I had a patient at the free clinic recently whose diabetes got out of control because he developed an inguinal hernia and couldn’t work any more. Since he was a landscaper and his work involved continuous exertion, that had kept his diabetes under control. After the hernia sprung up — no work, no control of diabetes.

I tried to get him to surgery in the US, but no dice. No way could he afford insurance on what he made, no way his employer was going to provide it, and no way could he wait 3 years without working for Medicare to kick in. Here in the US, we’re not smart enough to just give people the relatively cheap surgery they need to go back to work and become productive again, while they control their diabetes so they won’t end up on horrendously expensive dialysis some time after they reach Medicare age. But it turned out that El Salvador is that smart, and my patient just hopped on a plane back home and had his government-paid-for surgery within a week.

The libertarian paradises are an endangered species. When even El Salvador has gone Communist, can we count on Costa Rica to stand firm against sense and reason? I wouldn’t trust even Somalia. Sure, they don’t have a nanny state now — but that’s because they don’t have any state now. The second domestic peace breaks out there, the second any sort of government takes hold, I bet we’ll start seeing publicly funded hernia surgeries within days. That’s how socialist things have gotten outside the US.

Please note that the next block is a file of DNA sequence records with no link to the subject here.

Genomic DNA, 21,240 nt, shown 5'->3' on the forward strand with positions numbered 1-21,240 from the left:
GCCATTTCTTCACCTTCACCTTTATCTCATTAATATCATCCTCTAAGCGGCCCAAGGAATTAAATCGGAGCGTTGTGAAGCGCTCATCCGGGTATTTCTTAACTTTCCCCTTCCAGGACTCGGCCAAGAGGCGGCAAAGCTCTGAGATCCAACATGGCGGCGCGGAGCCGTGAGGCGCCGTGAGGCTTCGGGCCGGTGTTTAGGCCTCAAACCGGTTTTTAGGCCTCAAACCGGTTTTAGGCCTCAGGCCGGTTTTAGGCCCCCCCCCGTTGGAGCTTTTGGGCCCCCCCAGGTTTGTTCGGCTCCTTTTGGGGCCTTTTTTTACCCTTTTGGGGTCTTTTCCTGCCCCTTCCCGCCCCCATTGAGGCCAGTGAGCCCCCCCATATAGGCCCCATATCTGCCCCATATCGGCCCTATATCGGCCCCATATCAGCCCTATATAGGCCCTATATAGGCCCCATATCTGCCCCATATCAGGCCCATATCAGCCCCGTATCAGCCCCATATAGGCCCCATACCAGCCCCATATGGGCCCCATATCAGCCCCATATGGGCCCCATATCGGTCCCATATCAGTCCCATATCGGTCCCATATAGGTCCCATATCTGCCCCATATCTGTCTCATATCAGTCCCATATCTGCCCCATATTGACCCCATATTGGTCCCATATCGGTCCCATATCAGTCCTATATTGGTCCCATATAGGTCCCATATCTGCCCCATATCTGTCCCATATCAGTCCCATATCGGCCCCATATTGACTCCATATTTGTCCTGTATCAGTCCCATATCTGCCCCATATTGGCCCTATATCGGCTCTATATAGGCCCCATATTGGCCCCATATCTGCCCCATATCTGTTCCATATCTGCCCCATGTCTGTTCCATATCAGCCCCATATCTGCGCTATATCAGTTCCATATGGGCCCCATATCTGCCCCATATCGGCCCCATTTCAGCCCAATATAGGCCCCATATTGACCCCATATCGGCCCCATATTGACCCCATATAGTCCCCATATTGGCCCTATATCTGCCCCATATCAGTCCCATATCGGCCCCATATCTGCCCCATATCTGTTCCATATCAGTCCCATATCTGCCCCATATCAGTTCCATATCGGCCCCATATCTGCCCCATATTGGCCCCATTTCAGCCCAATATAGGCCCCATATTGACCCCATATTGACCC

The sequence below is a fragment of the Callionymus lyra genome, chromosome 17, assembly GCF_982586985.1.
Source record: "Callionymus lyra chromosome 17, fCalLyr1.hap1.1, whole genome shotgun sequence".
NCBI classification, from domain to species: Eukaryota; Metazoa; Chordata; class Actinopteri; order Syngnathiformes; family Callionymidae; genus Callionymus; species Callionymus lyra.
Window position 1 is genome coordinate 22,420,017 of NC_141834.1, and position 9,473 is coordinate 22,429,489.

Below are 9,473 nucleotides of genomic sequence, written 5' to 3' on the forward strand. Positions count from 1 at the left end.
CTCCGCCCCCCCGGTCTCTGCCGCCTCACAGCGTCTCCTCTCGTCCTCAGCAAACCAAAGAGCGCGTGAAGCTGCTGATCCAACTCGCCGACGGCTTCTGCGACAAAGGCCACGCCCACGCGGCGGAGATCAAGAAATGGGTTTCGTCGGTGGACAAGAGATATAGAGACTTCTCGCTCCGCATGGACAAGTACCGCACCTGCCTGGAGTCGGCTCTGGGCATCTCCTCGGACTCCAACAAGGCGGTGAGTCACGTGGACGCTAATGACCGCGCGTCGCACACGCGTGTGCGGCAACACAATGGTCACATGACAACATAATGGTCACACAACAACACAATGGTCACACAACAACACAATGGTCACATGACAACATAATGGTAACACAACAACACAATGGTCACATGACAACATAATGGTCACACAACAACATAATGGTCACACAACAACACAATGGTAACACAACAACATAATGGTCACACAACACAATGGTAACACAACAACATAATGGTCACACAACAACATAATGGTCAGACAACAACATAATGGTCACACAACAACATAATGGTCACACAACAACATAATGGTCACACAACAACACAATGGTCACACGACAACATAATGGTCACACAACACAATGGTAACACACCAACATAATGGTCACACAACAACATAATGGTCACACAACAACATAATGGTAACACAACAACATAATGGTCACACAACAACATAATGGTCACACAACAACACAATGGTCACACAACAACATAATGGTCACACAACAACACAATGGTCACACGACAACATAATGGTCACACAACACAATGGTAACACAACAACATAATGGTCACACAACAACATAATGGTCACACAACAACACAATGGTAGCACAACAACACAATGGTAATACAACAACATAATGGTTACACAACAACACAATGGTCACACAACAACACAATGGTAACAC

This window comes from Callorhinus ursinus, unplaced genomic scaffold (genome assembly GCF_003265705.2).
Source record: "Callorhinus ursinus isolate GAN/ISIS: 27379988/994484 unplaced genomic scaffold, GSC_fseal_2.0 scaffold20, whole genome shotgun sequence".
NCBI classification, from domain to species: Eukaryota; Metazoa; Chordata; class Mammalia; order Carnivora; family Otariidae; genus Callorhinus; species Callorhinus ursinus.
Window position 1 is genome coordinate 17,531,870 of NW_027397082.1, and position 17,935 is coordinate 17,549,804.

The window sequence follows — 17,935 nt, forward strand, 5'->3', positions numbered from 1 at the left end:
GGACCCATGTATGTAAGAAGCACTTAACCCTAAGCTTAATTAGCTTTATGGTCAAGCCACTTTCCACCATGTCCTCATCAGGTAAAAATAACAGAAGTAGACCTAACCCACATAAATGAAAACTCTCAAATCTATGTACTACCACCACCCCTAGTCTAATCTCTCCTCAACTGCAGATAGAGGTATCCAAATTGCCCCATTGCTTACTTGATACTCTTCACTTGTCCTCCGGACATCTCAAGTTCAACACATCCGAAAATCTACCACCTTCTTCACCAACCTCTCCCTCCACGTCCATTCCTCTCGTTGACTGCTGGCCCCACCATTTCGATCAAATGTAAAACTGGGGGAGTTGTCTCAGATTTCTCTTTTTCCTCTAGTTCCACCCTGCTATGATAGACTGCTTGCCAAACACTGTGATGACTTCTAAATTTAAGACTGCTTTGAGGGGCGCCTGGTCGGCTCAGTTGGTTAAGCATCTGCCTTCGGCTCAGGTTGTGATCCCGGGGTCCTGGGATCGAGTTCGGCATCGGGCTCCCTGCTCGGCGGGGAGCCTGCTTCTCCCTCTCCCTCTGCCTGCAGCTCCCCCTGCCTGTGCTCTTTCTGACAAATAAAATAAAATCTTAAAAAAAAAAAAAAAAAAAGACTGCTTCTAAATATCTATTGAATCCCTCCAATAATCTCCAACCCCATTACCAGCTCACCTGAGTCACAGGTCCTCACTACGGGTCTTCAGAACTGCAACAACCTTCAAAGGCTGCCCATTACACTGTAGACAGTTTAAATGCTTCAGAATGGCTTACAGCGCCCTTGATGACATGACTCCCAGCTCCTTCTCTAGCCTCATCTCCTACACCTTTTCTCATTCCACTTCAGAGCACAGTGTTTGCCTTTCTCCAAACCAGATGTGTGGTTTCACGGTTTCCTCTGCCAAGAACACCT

Fortunately, we do stand firm here in the US. I would expect any day now to see attempts by socialist foreign countries to send relief teams to the US to give our poor people free hernia surgeries, were I not able to rely on our political system to fight off that threat. For now, our poor still have to board planes to fly back to El Salvador, should they be fortunate enough to be from there, to get basic care, because we have a Senate fully aware of the creeping threat posed by treaties on the care of the disabled, and ready to stand up and be counted on the side of our inalienable right to mistreat the sick, dammit.

Oh, I know, some people point to the examples of Golden Dawn and what’s going on in Hungary, looking for hopeful signs that some countries, after years of wandering in the wastelands of socialism, are returning to the common heritage of stupidity that we never lost here in the US. But I will never trust the likes of Jobbik or the Golden Dawn people, folks who had to struggle to overturn sense and reason in their countries, to remain half so immovably loyal to stupid as someone like DeMint. The revolutionary types have had to cultivate a certain rational oversight of at least means, if not ends. But the two tend to bleed into each other, to the point that we can only securely trust stupidity when it has always remained a cloistered virtue. DeMint I trust to remain always where he is, firmly fixed in the stupid, because he has never had to deal with anything else. It’s people like DeMint who get the job done day in and day out for stupid, and we shouldn’t deny them their due to go off admiring the flashy, but unreliable, work of folks like Golden Dawn. No one does stupid like the US, and don’t let anyone tell you any different.